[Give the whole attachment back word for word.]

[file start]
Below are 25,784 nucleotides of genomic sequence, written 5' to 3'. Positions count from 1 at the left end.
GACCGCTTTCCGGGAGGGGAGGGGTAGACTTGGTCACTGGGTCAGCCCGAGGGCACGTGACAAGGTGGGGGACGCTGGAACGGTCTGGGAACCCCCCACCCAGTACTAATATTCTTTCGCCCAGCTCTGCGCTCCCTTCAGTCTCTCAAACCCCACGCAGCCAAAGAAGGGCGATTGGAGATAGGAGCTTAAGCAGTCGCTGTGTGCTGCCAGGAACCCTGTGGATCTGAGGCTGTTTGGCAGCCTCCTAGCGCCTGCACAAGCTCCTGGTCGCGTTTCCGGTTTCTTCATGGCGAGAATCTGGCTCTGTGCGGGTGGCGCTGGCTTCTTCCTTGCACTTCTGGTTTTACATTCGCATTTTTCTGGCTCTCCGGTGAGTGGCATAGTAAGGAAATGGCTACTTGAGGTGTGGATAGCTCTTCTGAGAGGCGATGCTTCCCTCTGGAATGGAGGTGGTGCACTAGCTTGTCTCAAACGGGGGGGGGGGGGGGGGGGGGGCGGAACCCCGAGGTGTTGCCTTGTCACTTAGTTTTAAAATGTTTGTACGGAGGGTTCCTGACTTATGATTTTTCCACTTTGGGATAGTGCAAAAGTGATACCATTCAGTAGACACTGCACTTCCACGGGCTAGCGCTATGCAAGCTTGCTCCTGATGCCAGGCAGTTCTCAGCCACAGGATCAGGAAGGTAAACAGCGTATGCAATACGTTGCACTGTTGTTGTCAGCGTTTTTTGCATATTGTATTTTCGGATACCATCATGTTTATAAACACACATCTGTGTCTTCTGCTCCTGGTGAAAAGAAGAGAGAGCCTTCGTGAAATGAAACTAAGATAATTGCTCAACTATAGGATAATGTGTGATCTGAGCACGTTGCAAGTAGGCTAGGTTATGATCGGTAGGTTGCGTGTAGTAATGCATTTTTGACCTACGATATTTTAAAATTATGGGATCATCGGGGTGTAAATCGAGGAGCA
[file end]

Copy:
Below are 25,784 nucleotides of genomic sequence, written 5' to 3'. Positions count from 1 at the left end.
GACCGCTTTCCGGGAGGGGAGGGGTAGACTTGGTCACTGGGTCAGCCCGAGGGCACGTGACAAGGTGGGGGACGCTGGAACGGTCTGGGAACCCCCCACCCAGTACTAATATTCTTTCGCCCAGCTCTGCGCTCCCTTCAGTCTCTCAAACCCCACGCAGCCAAAGAAGGGCGATTGGAGATAGGAGCTTAAGCAGTCGCTGTGTGCTGCCAGGAACCCTGTGGATCTGAGGCTGTTTGGCAGCCTCCTAGCGCCTGCACAAGCTCCTGGTCGCGTTTCCGGTTTCTTCATGGCGAGAATCTGGCTCTGTGCGGGTGGCGCTGGCTTCTTCCTTGCACTTCTGGTTTTACATTCGCATTTTTCTGGCTCTCCGGTGAGTGGCATAGTAAGGAAATGGCTACTTGAGGTGTGGATAGCTCTTCTGAGAGGCGATGCTTCCCTCTGGAATGGAGGTGGTGCACTAGCTTGTCTCAAACGGGGGGGGGGGGGGGGGGGGGGCGGAACCCCGAGGTGTTGCCTTGTCACTTAGTTTTAAAATGTTTGTACGGAGGGTTCCTGACTTATGATTTTTCCACTTTGGGATAGTGCAAAAGTGATACCATTCAGTAGACACTGCACTTCCACGGGCTAGCGCTATGCAAGCTTGCTCCTGATGCCAGGCAGTTCTCAGCCACAGGATCAGGAAGGTAAACAGCGTATGCAATACGTTGCACTGTTGTTGTCAGCGTTTTTTGCATATTGTATTTTCGGATACCATCATGTTTATAAACACACATCTGTGTCTTCTGCTCCTGGTGAAAAGAAGAGAGAGCCTTCGTGAAATGAAACTAAGATAATTGCTCAACTATAGGATAATGTGTGATCTGAGCACGTTGCAAGTAGGCTAGGTTATGATCGGTAGGTTGCGTGTAGTAATGCATTTTTGACCTACGATATTTTAAAATTATGGGATCATCGGGGTGTAAATCGAGGAGCA